Even the federal government isn't immune to the potential savings of green technology. Per a directive from President Obama, various departments of the U.S. government came up with 77 ways [PDF] in the span of 100 days to cut federal spending by around $102 million per year -- a fair percentage of which is made possible by technologies that help reduce the costly waste of fuel, paper, ink, electricity, and other resources.
The technologies embraced by the feds -- such as Web conferencing, PC power management, and electronic documents and signatures -- are by no means new. Some of the cost-cutting implementations might even be considered blindingly obvious, as suggested by the Wall Street Journal's take on the story: "In a Savings Shocker, the Government Discovers That Paper Has Two Sides."
This story, to me, reinforces the fact that many large organizations, both public and private, cling to a costly culture of waste tolerance. However, if someone with enough clout applies sufficient pressure, an organization can discover ways to apply technological solutions to quickly reap savings -- along with productivity boosts and environmental gains. It also reveals the opportunity for the nation's newly appointed CTO, Aneesh Chopra, to make green technology a cornerstone of his agenda, for the sake of saving tax dollars and improving governmental efficiency, all while advancing the nation's commitment to better environmental stewardship.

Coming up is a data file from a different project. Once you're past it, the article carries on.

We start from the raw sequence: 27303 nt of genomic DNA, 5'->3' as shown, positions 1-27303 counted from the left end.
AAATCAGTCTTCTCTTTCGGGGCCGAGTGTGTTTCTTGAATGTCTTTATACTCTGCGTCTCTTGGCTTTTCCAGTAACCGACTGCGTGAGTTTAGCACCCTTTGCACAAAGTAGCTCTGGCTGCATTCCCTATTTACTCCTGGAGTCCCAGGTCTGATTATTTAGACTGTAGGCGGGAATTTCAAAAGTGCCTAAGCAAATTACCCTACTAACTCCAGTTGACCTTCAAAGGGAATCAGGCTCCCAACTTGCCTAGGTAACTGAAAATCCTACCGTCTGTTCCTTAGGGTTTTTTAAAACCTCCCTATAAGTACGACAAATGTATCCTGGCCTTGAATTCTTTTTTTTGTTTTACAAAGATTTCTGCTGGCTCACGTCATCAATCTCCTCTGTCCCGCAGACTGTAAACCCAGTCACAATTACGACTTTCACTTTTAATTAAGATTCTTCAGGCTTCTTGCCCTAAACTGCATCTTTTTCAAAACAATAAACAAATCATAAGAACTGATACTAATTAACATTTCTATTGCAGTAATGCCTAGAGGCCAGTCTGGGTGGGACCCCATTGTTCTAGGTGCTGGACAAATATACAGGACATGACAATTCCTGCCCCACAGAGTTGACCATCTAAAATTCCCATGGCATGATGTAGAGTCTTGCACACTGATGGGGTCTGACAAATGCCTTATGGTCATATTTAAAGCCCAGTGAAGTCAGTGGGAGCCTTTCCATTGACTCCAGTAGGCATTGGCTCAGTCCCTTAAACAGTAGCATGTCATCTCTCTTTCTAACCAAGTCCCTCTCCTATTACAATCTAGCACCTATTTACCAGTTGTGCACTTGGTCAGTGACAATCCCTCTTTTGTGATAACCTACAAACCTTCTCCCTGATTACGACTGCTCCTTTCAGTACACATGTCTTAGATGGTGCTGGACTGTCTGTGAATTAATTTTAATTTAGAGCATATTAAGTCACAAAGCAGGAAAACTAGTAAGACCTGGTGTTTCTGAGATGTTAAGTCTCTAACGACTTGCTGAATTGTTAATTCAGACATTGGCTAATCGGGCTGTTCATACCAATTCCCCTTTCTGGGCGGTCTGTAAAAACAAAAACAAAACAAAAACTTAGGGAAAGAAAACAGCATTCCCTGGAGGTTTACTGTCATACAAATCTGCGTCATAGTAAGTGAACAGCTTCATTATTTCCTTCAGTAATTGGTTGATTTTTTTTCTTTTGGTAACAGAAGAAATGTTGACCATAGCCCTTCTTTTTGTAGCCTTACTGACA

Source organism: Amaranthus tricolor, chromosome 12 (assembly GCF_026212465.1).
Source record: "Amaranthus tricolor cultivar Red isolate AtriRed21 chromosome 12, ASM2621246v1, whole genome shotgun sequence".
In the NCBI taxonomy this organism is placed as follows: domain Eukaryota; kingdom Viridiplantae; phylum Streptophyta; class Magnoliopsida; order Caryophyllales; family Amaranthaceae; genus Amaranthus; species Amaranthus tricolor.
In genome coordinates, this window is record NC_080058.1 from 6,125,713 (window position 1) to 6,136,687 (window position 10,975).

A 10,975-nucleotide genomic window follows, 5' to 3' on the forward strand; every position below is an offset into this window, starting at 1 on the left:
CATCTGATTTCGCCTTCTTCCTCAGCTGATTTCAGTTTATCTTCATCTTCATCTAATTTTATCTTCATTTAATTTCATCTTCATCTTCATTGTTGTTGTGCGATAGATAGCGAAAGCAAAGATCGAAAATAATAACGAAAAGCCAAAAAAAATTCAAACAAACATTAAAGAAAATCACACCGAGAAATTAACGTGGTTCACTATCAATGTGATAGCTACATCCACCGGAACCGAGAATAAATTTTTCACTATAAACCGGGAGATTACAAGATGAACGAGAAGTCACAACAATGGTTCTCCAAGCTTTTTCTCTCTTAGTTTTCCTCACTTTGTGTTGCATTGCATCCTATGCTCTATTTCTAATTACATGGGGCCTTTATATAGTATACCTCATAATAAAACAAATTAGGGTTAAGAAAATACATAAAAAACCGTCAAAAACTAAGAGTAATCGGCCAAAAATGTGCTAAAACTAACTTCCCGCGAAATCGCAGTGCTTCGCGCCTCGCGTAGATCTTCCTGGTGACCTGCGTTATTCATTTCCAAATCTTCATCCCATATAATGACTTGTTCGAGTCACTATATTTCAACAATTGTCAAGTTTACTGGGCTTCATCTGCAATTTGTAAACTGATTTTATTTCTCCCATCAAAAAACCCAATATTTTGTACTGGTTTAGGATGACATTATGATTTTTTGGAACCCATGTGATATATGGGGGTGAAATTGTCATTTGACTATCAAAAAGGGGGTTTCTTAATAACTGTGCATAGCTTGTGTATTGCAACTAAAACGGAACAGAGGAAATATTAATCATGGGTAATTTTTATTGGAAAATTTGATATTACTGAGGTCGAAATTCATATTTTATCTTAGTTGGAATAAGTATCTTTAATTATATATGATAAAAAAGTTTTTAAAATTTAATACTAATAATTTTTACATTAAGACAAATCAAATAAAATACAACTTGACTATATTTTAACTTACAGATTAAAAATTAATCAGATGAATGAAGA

Bon voyage to travel
Several departments plan to slash travel costs with communication technologies. For example, the Department of the Interior expects to save nearly $1 million through fiscal year 2010 through the use of Web-based collaboration tools in lieu of in-person meetings. The Department of Homeland Security plans to utilize conference calls and Web-based training and meetings, which, alongside "maximizing use of governmental facilities for meetings conferences" will save an anticipated $2 million this year. The Department of Agriculture expects to save upward of $50,000 with teleconferencing.